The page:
The use of efavirenz is contraindicated in patients with previously documented hypersensitivity to efavirenz and patients concurrently receiving elbasvir/grazoprevir due to a CYP3A4 interaction. Efavirenz acts as a CYP3A4 inducer, in this case, by decreasing the serum concentrations of grazoprevir.[11] The use of efavirenz is also contraindicated in pregnant women in the first trimester due to reports of neural tube defects. 

Monitoring

As one of the predominant side effects of efavirenz, psychiatric effects require monitoring in all patients. In the event that these symptoms do occur, the prescriber can attempt dose adjustments before changing medications. Due to the potential for hepatotoxicity, serum transaminases also require periodic monitoring.

Toxicity

Toxicity of this drug is generally related to the adverse effects associated with it, which are relative to serum concentrations. Overdose is uncommon and life-threatening sequelae from acute overdose are rare. There is no available antidote for efavirenz overdose.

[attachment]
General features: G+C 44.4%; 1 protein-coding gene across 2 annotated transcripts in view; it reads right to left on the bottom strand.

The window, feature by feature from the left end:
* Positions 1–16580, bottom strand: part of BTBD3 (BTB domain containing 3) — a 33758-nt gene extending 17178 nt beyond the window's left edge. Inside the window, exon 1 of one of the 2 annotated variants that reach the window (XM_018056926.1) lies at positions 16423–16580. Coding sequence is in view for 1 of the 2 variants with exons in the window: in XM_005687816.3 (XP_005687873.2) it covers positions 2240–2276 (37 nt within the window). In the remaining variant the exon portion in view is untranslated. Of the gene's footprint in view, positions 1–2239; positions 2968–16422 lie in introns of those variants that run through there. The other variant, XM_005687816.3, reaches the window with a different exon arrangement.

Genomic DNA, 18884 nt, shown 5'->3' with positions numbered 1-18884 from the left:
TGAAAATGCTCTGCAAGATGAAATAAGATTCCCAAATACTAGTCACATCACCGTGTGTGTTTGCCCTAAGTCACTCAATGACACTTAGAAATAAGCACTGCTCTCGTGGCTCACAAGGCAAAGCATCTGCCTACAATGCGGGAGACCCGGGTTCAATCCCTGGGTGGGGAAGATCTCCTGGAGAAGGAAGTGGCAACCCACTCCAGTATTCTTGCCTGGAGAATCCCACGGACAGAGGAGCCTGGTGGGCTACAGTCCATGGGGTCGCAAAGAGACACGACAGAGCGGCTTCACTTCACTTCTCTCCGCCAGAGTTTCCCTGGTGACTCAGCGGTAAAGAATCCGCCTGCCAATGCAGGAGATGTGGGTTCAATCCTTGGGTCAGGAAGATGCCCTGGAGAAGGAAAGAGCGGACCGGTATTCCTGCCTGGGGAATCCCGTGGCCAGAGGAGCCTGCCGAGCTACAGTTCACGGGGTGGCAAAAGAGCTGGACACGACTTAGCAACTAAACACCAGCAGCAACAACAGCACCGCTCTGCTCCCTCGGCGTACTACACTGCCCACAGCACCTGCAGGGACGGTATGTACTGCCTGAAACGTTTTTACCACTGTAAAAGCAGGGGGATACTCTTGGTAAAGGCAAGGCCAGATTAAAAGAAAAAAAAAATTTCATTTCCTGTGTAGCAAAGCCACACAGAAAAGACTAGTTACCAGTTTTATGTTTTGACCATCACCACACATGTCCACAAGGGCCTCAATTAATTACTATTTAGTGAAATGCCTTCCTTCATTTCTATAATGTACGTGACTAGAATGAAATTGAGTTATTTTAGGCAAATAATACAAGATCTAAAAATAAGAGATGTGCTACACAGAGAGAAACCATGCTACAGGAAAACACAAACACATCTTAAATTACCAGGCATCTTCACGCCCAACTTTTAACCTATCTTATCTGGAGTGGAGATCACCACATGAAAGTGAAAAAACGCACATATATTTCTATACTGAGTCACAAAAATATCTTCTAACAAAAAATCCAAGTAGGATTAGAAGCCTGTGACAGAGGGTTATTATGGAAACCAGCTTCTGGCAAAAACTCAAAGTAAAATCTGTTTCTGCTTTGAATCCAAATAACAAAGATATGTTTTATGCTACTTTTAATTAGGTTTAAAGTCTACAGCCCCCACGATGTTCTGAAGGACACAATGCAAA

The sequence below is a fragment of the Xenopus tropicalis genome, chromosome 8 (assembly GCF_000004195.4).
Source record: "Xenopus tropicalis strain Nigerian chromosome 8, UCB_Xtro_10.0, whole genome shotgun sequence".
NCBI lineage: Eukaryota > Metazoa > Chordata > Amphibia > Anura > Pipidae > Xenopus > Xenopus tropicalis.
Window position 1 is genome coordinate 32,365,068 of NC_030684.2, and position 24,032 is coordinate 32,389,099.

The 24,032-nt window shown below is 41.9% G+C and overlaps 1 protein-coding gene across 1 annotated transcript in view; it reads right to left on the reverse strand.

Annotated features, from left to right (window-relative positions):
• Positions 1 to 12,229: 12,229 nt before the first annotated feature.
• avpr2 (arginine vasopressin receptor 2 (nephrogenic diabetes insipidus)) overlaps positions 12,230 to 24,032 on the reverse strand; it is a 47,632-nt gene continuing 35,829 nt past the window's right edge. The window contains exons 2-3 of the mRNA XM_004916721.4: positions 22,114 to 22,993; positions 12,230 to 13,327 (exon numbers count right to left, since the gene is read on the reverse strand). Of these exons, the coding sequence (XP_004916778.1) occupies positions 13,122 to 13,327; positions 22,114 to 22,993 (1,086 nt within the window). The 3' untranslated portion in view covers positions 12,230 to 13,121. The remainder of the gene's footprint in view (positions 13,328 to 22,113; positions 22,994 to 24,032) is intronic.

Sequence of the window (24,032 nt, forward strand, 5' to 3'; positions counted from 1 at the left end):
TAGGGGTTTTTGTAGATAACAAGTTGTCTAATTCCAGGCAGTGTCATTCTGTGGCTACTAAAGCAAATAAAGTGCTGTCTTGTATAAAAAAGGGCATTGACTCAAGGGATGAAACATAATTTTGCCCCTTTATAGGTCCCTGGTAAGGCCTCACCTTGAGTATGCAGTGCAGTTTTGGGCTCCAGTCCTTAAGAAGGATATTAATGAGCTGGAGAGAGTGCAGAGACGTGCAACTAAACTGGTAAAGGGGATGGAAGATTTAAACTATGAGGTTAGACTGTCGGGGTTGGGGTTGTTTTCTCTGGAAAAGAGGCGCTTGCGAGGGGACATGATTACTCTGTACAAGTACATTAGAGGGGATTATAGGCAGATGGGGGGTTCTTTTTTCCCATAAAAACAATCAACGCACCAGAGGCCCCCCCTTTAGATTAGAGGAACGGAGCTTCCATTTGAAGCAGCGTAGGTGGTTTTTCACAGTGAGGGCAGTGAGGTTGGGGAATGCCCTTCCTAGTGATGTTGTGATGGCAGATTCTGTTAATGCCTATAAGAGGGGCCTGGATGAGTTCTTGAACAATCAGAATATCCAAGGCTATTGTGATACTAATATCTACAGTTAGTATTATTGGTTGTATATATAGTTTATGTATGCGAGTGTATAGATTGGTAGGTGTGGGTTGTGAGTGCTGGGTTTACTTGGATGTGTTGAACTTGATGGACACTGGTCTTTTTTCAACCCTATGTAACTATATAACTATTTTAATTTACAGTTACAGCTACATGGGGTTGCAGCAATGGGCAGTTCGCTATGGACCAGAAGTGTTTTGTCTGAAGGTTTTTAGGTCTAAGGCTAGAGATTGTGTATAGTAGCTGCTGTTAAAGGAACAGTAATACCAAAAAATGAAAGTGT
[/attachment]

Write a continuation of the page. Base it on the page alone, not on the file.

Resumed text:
Enhancing Healthcare Team Outcomes

Treatment with efavirenz can significantly improve the quality of life of patients infected with HIV, but its efficacy heavily relies on patient adherence. The neurologic side effects associated with efavirenz cause some patients to discontinue therapy. It is crucial that an interdisciplinary team of healthcare providers becomes actively involved with the care of their HIV-positive patients. Key members of the team include pharmacists, physicians, nurses, and social workers. Obstacles to successful ART may include a lack of social support and financial burden of therapy. Healthcare providers play a critical role in providing counseling regarding methods of coping with these side effects and promoting medication adherence. Identifying appropriate opportunities for members of each discipline to provide care and encouragement is crucial to successful ART.[12]